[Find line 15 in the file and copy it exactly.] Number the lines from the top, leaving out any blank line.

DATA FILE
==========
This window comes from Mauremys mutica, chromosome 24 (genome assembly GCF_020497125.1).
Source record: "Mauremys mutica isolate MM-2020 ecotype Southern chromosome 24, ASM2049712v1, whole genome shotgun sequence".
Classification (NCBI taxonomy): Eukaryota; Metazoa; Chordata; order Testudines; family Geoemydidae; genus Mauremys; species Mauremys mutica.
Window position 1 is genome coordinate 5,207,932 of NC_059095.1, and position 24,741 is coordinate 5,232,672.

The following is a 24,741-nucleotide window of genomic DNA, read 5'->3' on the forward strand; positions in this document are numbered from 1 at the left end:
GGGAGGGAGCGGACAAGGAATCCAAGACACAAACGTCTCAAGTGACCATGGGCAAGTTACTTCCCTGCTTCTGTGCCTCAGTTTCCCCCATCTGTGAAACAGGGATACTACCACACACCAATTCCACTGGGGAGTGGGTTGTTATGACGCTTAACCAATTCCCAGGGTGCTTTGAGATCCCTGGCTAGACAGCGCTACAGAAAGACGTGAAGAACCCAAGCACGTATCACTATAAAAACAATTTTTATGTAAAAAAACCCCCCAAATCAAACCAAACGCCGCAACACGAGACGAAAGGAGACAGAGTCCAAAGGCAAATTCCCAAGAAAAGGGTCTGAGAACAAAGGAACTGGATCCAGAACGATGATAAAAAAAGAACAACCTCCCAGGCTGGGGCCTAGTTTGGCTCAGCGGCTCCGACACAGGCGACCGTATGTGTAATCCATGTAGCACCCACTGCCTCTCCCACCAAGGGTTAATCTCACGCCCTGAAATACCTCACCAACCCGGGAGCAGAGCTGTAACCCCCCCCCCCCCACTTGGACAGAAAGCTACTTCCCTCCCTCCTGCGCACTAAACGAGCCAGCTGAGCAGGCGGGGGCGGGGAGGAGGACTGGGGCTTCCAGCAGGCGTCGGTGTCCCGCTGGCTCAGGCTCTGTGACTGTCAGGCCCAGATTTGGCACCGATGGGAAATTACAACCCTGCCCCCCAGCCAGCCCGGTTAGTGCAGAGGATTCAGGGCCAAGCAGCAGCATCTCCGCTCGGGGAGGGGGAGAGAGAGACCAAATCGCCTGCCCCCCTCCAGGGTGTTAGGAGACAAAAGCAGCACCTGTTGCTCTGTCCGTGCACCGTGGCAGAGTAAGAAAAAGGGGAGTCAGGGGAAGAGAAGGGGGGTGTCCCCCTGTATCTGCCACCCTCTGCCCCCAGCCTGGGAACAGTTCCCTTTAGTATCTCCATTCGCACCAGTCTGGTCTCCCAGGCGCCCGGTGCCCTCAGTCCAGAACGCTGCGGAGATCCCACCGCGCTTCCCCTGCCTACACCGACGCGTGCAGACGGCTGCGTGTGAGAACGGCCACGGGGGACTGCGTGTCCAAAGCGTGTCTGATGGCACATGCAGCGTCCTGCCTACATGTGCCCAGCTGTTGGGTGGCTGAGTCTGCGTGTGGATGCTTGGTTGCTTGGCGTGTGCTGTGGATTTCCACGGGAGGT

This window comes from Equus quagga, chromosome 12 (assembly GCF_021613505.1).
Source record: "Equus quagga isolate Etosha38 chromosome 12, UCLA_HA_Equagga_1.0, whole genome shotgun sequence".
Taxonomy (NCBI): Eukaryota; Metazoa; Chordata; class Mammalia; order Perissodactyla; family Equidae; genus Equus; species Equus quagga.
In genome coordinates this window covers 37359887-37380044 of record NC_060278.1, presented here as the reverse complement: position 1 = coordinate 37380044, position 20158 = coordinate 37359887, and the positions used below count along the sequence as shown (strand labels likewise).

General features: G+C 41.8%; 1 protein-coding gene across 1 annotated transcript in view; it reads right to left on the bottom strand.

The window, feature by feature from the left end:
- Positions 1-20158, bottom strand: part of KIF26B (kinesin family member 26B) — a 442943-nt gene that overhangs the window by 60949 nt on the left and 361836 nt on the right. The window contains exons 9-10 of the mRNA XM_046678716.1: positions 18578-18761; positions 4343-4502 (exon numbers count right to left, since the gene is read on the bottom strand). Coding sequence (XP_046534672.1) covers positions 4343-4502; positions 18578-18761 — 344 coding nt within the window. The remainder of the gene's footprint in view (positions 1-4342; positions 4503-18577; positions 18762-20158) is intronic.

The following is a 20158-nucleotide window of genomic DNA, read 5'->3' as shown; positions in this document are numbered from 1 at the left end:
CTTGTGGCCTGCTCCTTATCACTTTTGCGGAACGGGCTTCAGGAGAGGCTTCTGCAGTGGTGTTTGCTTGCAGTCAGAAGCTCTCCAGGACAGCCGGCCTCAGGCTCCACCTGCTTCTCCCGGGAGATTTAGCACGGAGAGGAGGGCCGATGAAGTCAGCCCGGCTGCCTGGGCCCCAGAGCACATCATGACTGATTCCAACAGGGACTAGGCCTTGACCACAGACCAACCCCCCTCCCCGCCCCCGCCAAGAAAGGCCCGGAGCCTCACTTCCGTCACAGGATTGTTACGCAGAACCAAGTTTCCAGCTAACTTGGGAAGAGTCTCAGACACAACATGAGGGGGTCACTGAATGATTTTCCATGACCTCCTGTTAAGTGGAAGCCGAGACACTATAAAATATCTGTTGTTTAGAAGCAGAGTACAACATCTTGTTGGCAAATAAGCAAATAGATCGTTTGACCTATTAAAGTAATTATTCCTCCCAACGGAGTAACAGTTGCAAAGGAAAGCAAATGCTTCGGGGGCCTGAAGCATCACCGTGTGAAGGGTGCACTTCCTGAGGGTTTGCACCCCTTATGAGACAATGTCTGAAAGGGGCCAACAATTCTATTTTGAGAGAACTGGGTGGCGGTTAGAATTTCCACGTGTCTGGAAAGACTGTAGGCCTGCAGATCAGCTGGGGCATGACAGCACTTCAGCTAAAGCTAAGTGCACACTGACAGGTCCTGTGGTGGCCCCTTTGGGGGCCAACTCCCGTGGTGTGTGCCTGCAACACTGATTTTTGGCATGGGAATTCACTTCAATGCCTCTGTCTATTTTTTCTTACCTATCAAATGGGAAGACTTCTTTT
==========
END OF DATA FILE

CTTGTGGCCTGCTCCTTATCACTTTTGCGGAACGGGCTTCAGGAGAGGCTTCTGCAGTGGTGTTTGCTTGCAGTCAGAAGCTCTCCAGGACAGCCGGCCTCAGGCTCCACCTGCTTCTCCCGGGAGATTTAGCACGGAGAGGAGGGCCGATGAAGTCAGCCCGGCTGCCTGGGCCCCAGAGCACATCATGACTGATTCCAACAGGGACTAGGCCTTGACCACAGACCAACCCCCCTCCCCGCCCCCGCCAAGAAAGGCCCGGAGCCTCACTTCCGTCACAGGATTGTTACGCAGAACCAAGTTTCCAGCTAACTTGGGAAGAGTCTCAGACACAACATGAGGGGGTCACTGAATGATTTTCCATGACCTCCTGTTAAGTGGAAGCCGAGACACTATAAAATATCTGTTGTTTAGAAGCAGAGTACAACATCTTGTTGGCAAATAAGCAAATAGATCGTTTGACCTATTAAAGTAATTATTCCTCCCAACGGAGTAACAGTTGCAAAGGAAAGCAAATGCTTCGGGGGCCTGAAGCATCACCGTGTGAAGGGTGCACTTCCTGAGGGTTTGCACCCCTTATGAGACAATGTCTGAAAGGGGCCAACAATTCTATTTTGAGAGAACTGGGTGGCGGTTAGAATTTCCACGTGTCTGGAAAGACTGTAGGCCTGCAGATCAGCTGGGGCATGACAGCACTTCAGCTAAAGCTAAGTGCACACTGACAGGTCCTGTGGTGGCCCCTTTGGGGGCCAACTCCCGTGGTGTGTGCCTGCAACACTGATTTTTGGCATGGGAATTCACTTCAATGCCTCTGTCTATTTTTTCTTACCTATCAAATGGGAAGACTTCTTTT